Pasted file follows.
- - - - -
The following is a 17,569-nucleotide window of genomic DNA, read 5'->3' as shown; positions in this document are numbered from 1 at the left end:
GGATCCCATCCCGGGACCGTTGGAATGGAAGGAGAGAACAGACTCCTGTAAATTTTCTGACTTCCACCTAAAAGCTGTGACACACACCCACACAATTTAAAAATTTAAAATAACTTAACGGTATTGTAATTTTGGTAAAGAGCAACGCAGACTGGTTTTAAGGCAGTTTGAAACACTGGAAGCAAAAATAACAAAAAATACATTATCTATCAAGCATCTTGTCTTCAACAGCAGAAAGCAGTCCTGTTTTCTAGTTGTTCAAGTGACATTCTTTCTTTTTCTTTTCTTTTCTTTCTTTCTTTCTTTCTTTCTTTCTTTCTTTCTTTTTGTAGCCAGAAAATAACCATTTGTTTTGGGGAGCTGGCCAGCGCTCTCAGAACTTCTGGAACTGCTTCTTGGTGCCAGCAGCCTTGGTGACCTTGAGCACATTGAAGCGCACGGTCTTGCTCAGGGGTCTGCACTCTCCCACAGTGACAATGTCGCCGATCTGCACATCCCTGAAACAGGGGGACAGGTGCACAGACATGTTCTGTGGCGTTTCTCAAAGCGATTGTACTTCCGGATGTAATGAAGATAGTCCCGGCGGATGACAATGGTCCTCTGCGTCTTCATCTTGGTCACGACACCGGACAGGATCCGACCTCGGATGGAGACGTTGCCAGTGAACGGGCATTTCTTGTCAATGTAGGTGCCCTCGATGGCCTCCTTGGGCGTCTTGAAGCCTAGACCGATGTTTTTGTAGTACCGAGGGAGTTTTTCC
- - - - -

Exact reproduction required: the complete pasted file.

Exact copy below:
The following is a 17,569-nucleotide window of genomic DNA, read 5'->3' as shown; positions in this document are numbered from 1 at the left end:
GGATCCCATCCCGGGACCGTTGGAATGGAAGGAGAGAACAGACTCCTGTAAATTTTCTGACTTCCACCTAAAAGCTGTGACACACACCCACACAATTTAAAAATTTAAAATAACTTAACGGTATTGTAATTTTGGTAAAGAGCAACGCAGACTGGTTTTAAGGCAGTTTGAAACACTGGAAGCAAAAATAACAAAAAATACATTATCTATCAAGCATCTTGTCTTCAACAGCAGAAAGCAGTCCTGTTTTCTAGTTGTTCAAGTGACATTCTTTCTTTTTCTTTTCTTTTCTTTCTTTCTTTCTTTCTTTCTTTCTTTCTTTCTTTTTGTAGCCAGAAAATAACCATTTGTTTTGGGGAGCTGGCCAGCGCTCTCAGAACTTCTGGAACTGCTTCTTGGTGCCAGCAGCCTTGGTGACCTTGAGCACATTGAAGCGCACGGTCTTGCTCAGGGGTCTGCACTCTCCCACAGTGACAATGTCGCCGATCTGCACATCCCTGAAACAGGGGGACAGGTGCACAGACATGTTCTGTGGCGTTTCTCAAAGCGATTGTACTTCCGGATGTAATGAAGATAGTCCCGGCGGATGACAATGGTCCTCTGCGTCTTCATCTTGGTCACGACACCGGACAGGATCCGACCTCGGATGGAGACGTTGCCAGTGAACGGGCATTTCTTGTCAATGTAGGTGCCCTCGATGGCCTCCTTGGGCGTCTTGAAGCCTAGACCGATGTTTTTGTAGTACCGAGGGAGTTTTTCC